Risks of a hysterectomy

A hysterectomy used to be the first choice when it came to the treatment of problem periods - but the number of hysterectomies being performed is on the decline.

It's estimated that around 55,000 hysterectomies are still performed in the UK every year.

Typically, hysterectomies are used to treat heavy periods, fibroids and to manage symptoms of endometriosis. For some women, they are necessary to treat cancer, but this is a rare reason for hysterectomy.

Most of these operations will go smoothly.

However, there are risks associated with this surgery, and women should carefully weigh up their options, and also look at alternatives to hysterectomy before making their choice.

A good gynaecologist will be happy to go through the pros and cons of each procedure.  

What are the risks of a hysterectomy?

  • Bleeding. Haemorrhaging is a risk (albeit small) of any major operation like a hysterectomy. A blood transfusion may be required if this happens during the operation.
  • Damage to the urinary system. In around one per cent of cases, surgery damages the ureter. Occasionally, the bladder or is affected, which may lead to complications such as infection, incontinence and a frequent need to urinate.
  • Infection. Post-operative infections are always a risk after an operation. Antibiotics are usually used to treat them.
  • Thrombosis. Because a hysterectomy is a serious operation that causes you to remain immobile, there’s always a risk a blood may block blood circulation – which is known as thrombosis. Moving around and anticoagulant drugs can help reduce this risk.
  • Vaginal issues. A hysterectomy that removes the top of the vagina may heighten the risk of prolapse.
  • Problems with the ovaries. Not every hysterectomy removes the ovaries (oophorectomy). However, even if you opt to keep your ovaries they may stop functioning within five years after a hysterectomy. This will mean an earlier menopause, which can increase your risk of osteoporosis.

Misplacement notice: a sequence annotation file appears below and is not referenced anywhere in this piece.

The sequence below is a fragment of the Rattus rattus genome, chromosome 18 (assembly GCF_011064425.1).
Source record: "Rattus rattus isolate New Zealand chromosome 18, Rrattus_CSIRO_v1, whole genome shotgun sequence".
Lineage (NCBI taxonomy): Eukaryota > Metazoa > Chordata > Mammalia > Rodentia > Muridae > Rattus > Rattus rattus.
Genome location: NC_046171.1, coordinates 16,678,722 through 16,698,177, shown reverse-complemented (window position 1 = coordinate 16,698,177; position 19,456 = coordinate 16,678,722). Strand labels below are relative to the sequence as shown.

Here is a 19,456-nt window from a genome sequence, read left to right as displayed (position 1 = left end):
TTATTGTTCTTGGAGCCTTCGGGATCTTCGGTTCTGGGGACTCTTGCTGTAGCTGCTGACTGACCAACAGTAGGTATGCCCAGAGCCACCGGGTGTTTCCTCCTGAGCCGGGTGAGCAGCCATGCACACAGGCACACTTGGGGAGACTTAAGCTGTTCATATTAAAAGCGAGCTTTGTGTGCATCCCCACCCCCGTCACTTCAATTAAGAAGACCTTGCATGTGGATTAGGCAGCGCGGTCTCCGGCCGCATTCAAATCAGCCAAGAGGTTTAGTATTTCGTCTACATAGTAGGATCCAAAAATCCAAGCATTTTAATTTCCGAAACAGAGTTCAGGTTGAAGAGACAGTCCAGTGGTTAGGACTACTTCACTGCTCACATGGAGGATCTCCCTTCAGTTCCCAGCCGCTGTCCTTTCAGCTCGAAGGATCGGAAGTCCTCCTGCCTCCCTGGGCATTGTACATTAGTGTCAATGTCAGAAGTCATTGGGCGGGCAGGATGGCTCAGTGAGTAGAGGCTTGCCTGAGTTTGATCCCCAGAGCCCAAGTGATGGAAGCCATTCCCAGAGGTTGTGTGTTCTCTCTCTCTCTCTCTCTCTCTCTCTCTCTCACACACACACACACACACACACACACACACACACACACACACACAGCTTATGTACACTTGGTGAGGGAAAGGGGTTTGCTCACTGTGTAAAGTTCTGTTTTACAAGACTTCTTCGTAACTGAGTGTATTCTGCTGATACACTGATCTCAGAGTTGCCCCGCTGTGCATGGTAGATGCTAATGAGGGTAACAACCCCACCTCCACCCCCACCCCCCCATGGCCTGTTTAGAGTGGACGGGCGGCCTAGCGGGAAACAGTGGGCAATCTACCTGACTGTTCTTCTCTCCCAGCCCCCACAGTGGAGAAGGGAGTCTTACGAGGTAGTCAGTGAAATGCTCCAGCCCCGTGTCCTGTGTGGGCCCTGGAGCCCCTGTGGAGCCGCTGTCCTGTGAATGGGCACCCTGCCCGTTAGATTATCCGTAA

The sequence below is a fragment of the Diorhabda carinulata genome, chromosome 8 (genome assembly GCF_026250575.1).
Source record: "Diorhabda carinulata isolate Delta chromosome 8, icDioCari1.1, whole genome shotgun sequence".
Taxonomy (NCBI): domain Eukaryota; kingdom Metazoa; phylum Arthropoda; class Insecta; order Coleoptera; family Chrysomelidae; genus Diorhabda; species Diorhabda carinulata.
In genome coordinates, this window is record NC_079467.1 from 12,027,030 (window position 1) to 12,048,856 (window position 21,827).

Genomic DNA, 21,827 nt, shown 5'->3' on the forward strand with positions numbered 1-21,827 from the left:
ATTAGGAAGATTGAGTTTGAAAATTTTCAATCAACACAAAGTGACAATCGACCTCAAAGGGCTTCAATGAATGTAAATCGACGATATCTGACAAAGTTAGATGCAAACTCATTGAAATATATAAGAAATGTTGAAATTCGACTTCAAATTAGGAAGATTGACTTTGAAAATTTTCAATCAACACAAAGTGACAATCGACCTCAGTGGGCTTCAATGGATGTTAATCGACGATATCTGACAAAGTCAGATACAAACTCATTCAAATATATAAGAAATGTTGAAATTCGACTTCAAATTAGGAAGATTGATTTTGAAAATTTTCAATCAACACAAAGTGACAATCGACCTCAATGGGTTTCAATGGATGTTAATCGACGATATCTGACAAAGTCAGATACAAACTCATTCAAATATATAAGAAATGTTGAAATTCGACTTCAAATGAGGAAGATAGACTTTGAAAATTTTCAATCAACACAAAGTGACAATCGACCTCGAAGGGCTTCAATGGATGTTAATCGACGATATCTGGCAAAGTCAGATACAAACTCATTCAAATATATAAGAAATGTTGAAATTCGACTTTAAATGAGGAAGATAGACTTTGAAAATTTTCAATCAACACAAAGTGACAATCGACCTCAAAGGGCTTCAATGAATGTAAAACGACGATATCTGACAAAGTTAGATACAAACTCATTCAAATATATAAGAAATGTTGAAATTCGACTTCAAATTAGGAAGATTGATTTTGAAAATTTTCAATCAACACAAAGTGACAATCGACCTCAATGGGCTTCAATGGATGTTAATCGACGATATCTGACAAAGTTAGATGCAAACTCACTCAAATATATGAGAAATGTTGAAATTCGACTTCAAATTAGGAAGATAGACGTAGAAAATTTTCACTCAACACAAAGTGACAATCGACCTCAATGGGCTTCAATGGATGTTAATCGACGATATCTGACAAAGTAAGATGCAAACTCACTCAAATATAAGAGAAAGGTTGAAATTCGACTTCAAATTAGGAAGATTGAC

• Early menopause. Menopausal symptoms are usually triggered when the ovaries stop functioning or after an oophorectomy. Symptoms can include, anxiety, insomnia, hot flushes and night sweats.

Dangers of a general anaesthetic

Having a General Anaesthetic is not risk-free. Serious problems occur in around one in every ten thousand anaesthetics. This may include:

  • Allergic reaction

  • Nerve damage

  • Death

Statistics show there’s a small risk of death during a General Anaesthetic - to put this in perspective, the risk is between one in one hundred thousand to one in two hundred thousand. Your risk rate may go up if you’re overweight or have underlying health problems. 

Are there alternatives to hysterectomy?

Women who wish to avoid hysterectomy but solve the issue of heavy, painful periods may like to consider fibroid removal using myomectomy and ablation. These used to done under General Anaesthetic, but the latest and safest techniques mean you can walk in to a clinic to have these done – and walk out again in the same day – no anaesthetic required.

Mr Francis Gardner is Consultant Gynaecologist and Clinical Director of Gynaecology at Queen Alexandra Hospital Portsmouth and is in private practice at Twenty-five Harley Street. He says: “Ambulatory gynaecology – also known as ‘Office Gynaecology’ has many advantages over a hysterectomy and is a far less invasive.”

He explains: “Use of these techniques can mean women can avoid the risk of a GA (general anaesthetic), along with a reduction in surgical complications. Using oral pain relief a few hours before the operation along with a local anesthetic means that patients experience little discomfort. In one study, which asked patients who’d had office gynaecology procedures to score any pain or discomfort out of 10, the average rating was just 2.4.”

Less risk of infection with office gynaecology

Apart from low levels of discomfort, office gynaecology has other obvious advantages. “There is also less chance of acquiring an infection,” points out Mr Gardner. “The operation can be completed in minutes, allowing the patient to walk out of the clinic. This, in turn, reduces the problems of thrombosis as the patient is not having to spend long periods of time recovering in bed.”